Parents and the media have been talking a lot about the “fourth-grade slump” — a declining interest in reading and academic achievement that can happen anytime between the second and fifth grades.
I taught fourth grade for more than a decade, and I know that the slump is real. Most educators believe it may be due to all the testing kids undergo during these grades, not to mention the emphasis on getting outstanding results.
For children with attention deficit disorder (ADD ADHD), however, it may also reflect the sudden increase in academic demands. In the early elementary grades, students are learning how to read. But in third grade, the focus switches to reading for meaning, interpreting information and synthesizing it with past lessons.
Students who barely got through those early grades are likely to hit a wall in fourth grade. This is when many children are diagnosed with ADHD, dyslexia, or another learning disability. While ADHD can set up a student for a slump, there are many things a parent can do to support her child through this demanding stage. Here’s how you can keep your child’s test scores — and her interest in learning — high.
Before the Test
Break down the material. Children with ADHD have difficulty breaking projects into manageable “chunks.” This is why studying for a major test becomes an insurmountable task. Sit down with your child and a calendar and divide up the material he must master. Have him study one part for 15 minutes every night.
Find your child’s peak study time. Some kids need to keep their focus going to get their work done before dinner, delaying the reward of relaxation. Other kids benefit from a break after school.
Change the view. Find the study environment that “clicks” with your child. Some kids like to work in their room in complete silence. Try having your child read in a rocking chair—the constant motion may help ADD kids concentrate. Or enlist a neighbor or family member who lives nearby to become your child’s “study partner.”
Practice makes perfect. Alleviate anxiety by setting up practice tests that are timed, just as they are in school. Try the TimeTimer (timetimer.com)—a red “pie slice” on the clock’s face diminishes as time ticks away, letting kids see just how much time they have left. After practicing at home, ask the teacher if she’d let your child use a timer in a real testing situation. It’s silent, so it won’t disturb his classmates.
Prepare body and mind. People still believe the myth that caffeine will improve your focus. Even though it temporarily increases alertness, your body soon crashes and you become more tired. Instead of letting your child drink a caffeinated soda, have him drink water—it acts as a lubricant for synapses in your brain—and get a good night’s sleep before a test.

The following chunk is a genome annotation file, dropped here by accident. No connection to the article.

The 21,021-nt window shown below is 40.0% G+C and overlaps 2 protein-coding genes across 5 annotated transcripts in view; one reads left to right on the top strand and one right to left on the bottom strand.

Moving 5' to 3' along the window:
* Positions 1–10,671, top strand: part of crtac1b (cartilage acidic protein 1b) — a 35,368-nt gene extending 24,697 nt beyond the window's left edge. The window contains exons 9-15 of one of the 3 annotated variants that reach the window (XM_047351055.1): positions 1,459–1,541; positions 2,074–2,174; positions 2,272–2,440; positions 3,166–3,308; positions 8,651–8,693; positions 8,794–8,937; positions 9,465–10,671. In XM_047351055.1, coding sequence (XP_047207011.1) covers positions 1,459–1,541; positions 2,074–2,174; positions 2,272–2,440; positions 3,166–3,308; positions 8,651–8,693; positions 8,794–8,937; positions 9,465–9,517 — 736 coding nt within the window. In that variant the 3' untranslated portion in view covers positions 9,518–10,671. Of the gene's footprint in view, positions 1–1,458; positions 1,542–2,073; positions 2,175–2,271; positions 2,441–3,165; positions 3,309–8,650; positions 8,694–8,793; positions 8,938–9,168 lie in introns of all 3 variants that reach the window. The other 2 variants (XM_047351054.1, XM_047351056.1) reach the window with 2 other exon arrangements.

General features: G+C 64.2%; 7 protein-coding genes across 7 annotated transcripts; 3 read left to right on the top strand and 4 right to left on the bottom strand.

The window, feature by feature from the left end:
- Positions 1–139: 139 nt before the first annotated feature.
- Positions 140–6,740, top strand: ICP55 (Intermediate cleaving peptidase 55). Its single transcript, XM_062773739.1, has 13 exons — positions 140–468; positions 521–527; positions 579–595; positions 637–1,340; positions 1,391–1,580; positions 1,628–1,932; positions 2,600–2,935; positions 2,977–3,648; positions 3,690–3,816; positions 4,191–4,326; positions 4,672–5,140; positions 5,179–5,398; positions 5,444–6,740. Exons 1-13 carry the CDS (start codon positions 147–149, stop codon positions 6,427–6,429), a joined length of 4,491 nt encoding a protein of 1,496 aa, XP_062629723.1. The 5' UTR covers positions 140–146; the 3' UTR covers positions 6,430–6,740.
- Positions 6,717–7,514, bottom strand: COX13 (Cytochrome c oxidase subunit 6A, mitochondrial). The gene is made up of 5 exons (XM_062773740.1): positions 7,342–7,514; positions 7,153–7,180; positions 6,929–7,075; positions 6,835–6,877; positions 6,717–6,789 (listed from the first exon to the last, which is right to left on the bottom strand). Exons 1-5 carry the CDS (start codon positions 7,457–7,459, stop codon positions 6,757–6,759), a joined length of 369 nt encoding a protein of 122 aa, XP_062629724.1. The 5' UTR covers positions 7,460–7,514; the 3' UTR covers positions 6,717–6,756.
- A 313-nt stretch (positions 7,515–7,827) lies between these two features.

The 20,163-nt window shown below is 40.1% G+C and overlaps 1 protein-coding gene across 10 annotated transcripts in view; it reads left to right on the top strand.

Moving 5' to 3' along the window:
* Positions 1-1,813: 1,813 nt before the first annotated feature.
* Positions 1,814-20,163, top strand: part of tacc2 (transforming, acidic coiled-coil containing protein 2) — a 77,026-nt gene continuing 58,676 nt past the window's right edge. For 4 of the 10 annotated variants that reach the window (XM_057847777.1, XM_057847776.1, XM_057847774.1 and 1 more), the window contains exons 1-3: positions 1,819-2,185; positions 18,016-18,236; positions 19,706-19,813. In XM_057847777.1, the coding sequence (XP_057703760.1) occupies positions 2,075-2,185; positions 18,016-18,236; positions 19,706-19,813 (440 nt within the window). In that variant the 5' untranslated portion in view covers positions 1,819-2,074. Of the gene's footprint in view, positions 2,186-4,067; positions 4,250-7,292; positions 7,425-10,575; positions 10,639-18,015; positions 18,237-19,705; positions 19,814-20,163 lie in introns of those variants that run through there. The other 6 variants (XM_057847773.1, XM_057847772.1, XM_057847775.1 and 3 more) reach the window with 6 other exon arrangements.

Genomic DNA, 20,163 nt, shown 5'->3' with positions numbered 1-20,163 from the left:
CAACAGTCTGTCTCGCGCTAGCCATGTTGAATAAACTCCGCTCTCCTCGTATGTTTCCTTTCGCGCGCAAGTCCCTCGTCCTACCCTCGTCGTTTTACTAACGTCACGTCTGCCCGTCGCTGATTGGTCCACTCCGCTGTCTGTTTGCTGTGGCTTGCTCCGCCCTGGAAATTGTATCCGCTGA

During the Test
In addition to teaching the following test-taking strategies, plan to do something fun after a day of testing. Having something to look forward to will help your child make it through.
Keep a steady pace. As she practiced at home, encourage your child to work at an even pace. Advise her to go with her first choice if she gets stuck on a question—usually this will be the right answer. If she still doubts her answer, she can put a dot next to the question and review the dotted questions at the end of the test.
Put everything in writing. Get your child in the habit of writing out math problems, rather than doing them in her head, to avoid careless errors. Make sure the teacher provides plenty of scrap paper during tests.
Teach him to be a STAR. Explain to your child that, when he’s anxious or worried, his heart starts to beat faster and his anxiety level rises. When people are anxious, the brain’s frontal lobes close down. This is the area of the brain that helps us make decisions—and it is definitely needed during a test! So teach your child to Stop, Take A breath, and Relax while testing.
Encourage positive thinking. It sounds corny, but it is true. Numerous studies prove that, when kids tell themselves that they are going to do well, it’s more likely to happen. The reverse happens, too. So remind your child of his strengths and talents, and of your belief that he’ll do well.
This article comes from the October/November issue of ADDitude.